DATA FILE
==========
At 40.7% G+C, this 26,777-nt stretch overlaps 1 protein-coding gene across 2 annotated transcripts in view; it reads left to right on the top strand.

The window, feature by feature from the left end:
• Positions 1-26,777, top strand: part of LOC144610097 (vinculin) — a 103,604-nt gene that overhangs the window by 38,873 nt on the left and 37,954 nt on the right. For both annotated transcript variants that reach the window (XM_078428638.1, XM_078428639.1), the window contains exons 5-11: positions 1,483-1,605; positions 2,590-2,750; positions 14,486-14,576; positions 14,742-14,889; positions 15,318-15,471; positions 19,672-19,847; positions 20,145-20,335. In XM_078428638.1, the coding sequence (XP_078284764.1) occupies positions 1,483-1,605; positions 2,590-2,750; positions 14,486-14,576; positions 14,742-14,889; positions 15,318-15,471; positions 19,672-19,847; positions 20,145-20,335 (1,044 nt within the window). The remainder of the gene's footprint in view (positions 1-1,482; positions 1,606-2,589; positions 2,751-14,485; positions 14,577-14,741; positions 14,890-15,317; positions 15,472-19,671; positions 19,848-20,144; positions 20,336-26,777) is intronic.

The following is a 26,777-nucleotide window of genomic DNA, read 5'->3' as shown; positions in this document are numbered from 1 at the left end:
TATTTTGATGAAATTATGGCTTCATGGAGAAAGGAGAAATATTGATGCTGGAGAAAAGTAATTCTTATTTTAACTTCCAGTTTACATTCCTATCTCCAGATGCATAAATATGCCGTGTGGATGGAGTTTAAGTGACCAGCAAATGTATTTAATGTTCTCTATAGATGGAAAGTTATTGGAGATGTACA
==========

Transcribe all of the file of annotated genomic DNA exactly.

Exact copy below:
At 40.7% G+C, this 26,777-nt stretch overlaps 1 protein-coding gene across 2 annotated transcripts in view; it reads left to right on the top strand.

The window, feature by feature from the left end:
• Positions 1-26,777, top strand: part of LOC144610097 (vinculin) — a 103,604-nt gene that overhangs the window by 38,873 nt on the left and 37,954 nt on the right. For both annotated transcript variants that reach the window (XM_078428638.1, XM_078428639.1), the window contains exons 5-11: positions 1,483-1,605; positions 2,590-2,750; positions 14,486-14,576; positions 14,742-14,889; positions 15,318-15,471; positions 19,672-19,847; positions 20,145-20,335. In XM_078428638.1, the coding sequence (XP_078284764.1) occupies positions 1,483-1,605; positions 2,590-2,750; positions 14,486-14,576; positions 14,742-14,889; positions 15,318-15,471; positions 19,672-19,847; positions 20,145-20,335 (1,044 nt within the window). The remainder of the gene's footprint in view (positions 1-1,482; positions 1,606-2,589; positions 2,751-14,485; positions 14,577-14,741; positions 14,890-15,317; positions 15,472-19,671; positions 19,848-20,144; positions 20,336-26,777) is intronic.

The following is a 26,777-nucleotide window of genomic DNA, read 5'->3' as shown; positions in this document are numbered from 1 at the left end:
TATTTTGATGAAATTATGGCTTCATGGAGAAAGGAGAAATATTGATGCTGGAGAAAAGTAATTCTTATTTTAACTTCCAGTTTACATTCCTATCTCCAGATGCATAAATATGCCGTGTGGATGGAGTTTAAGTGACCAGCAAATGTATTTAATGTTCTCTATAGATGGAAAGTTATTGGAGATGTACA